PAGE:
Build Lighter, Fly Longer

So you say that you can’t build lightweight models? Try this trick just once and see how it plays out.

Build your next 24-inch wingspan Scale model using a 1/16-inch thick sheet of 5- to 6-pound balsa. Limit yourself to this single sheet and I’ll bet that your flight duration will increase significantly.

The Wing Is the Thing

On the opposite end of breaking with routine, I’ve begun to work on my most complex Scale model project to date—a 44-inch wingspan, rubber-powered twinpusher flying wing—the Boeing 306C. This aircraft was part of an impressive series of conceptualized designs by Boeing back in the mid-1930s, although none of them ever went into production.

This 36-inch wingspan Boeing 306B, by Dallas Cornelius, and the Lippisch P.13 plans, by Don Srull, influenced and inspired the author to build the Boeing 306C twin pusher.

This 36-inch wingspan Boeing 306B, by Dallas Cornelius, and the Lippisch P.13 plans, by Don Srull, influenced and inspired the author to build the Boeing 306C twin pusher.

In 2005, prolific model designer Pres Bruning published 22-inch wingspan plans for the Boeing 306B single-engine pusher. The late Dallas Cornelius enlarged the plans to 36 inches and flew the model successfully in many Flying Aces Club (FAC) contests. Following his passing in 2021, I was given this model with the intention of flying it again in Dallas’ memory. This inspired me to build my own model of the twin version, with hopes of flying them together someday as Boeing had intended.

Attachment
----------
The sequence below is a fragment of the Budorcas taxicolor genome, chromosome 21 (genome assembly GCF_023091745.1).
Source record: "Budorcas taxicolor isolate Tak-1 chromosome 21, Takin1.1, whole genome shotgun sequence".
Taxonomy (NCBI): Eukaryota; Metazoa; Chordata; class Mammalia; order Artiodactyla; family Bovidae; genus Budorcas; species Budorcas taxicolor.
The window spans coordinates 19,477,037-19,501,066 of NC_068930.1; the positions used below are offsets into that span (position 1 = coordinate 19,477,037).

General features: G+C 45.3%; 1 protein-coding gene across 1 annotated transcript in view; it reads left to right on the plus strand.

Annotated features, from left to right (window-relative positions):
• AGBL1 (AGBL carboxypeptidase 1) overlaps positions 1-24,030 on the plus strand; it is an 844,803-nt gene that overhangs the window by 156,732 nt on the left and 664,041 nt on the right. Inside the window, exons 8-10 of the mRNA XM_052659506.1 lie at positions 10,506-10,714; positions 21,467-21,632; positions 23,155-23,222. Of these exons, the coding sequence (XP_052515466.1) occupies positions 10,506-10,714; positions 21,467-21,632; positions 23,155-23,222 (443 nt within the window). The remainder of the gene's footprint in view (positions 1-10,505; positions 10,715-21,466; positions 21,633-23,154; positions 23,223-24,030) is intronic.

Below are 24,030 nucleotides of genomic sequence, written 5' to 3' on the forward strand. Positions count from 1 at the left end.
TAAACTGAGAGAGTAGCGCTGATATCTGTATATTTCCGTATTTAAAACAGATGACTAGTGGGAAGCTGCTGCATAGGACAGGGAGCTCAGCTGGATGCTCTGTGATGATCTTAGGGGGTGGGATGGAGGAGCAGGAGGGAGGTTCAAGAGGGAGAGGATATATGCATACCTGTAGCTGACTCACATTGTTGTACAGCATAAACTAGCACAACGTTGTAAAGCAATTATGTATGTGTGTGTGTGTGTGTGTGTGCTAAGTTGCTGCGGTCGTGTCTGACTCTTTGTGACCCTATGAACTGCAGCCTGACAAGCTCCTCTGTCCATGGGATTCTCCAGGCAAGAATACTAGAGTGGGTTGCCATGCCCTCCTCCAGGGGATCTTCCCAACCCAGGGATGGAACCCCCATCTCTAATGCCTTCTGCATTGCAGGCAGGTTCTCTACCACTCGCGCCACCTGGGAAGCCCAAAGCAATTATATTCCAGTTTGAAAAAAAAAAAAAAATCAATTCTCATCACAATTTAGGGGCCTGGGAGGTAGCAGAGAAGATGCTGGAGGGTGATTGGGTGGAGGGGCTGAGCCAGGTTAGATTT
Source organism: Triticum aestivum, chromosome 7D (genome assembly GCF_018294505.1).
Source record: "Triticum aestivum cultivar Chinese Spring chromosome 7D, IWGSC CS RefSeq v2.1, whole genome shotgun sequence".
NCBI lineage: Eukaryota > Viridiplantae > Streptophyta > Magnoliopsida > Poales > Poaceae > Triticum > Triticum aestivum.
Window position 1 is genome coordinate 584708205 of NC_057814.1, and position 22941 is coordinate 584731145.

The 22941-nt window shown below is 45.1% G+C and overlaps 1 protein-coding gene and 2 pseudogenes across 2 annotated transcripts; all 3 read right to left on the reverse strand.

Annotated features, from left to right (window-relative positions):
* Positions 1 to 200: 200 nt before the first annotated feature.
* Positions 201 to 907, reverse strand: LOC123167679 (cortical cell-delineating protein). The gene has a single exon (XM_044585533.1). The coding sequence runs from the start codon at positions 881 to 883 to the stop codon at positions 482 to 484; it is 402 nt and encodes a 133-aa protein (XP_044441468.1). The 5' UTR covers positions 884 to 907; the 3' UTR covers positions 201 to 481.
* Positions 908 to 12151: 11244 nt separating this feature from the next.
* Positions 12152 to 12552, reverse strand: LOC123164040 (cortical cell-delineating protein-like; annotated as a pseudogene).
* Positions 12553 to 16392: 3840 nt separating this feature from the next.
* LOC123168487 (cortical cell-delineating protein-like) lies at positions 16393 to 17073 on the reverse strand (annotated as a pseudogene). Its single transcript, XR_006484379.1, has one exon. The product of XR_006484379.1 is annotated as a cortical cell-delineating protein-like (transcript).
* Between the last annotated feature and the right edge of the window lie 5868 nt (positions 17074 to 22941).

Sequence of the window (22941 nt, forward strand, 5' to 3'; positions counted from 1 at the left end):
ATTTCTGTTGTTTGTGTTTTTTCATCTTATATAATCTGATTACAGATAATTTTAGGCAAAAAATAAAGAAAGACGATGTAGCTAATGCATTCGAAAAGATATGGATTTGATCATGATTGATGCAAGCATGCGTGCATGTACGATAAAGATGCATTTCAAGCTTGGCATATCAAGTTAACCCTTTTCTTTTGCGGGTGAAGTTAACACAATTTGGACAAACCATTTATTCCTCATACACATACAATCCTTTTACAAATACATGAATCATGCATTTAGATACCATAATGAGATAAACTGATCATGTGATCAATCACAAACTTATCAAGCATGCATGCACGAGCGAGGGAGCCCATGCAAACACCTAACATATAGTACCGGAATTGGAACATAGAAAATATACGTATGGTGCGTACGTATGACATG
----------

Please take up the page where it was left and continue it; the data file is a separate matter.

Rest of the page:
My experience with flying wings is limited, although I do have airtime with pusher aircraft that use elevons. The plans for the rubber-powered Lippisch P.13 pushpull flying wing, by the late, great Don Srull, became instrumental because of his knowledge of rib patterns. Using his designs, I was able to build in the needed twist and washout directly into the wing.

The author’s latest project is the 44-inch wingspan rubber-powered Boeing 306C twin-pusher flying wing. It was part of a series of concept aircraft designed by Boeing in the mid-1930s.

The author’s latest project is the 44-inch wingspan rubber-powered Boeing 306C twin-pusher flying wing. It was part of a series of concept aircraft designed by Boeing in the mid-1930s.

The author’s 44-inch flying wing project is ready for covering after he traditionally prepared the tissue using an airbrush and thinned acrylic enamel paints.

The author’s 44-inch flying wing project is ready for covering after he traditionally prepared the tissue using an airbrush and thinned acrylic enamel paints.

Rather than using unsightly motor sticks, I wanted to have the rubber motors fully contained within the wing and nacelles, so I designed a thinly sheeted rib box to prevent the rubber from breaking through what would otherwise have a tissue covering.

With the interior height of the box just less than one inch, I expect to add an air intake scoop on the bottom of the wing to give the motor a bit more space and to minimize bunching. For any twin to fly successfully, both motors need to fully unwind with similar rpm in unison; otherwise, the flight pattern could become inconsistent or erratic. I’m looking forward to completing this project.

Dream, ponder, build, and inspire, but most of all … fly.

SOURCES:

National Free Flight Society (NFFS)

www.freeflight.org

MaxfliArt

www.maxfliart.com

Tom Hallman’s YouTube channel

www.youtube.com/user/maxfliart

Volaré Products

(269) 339-9795

www.volareproducts.com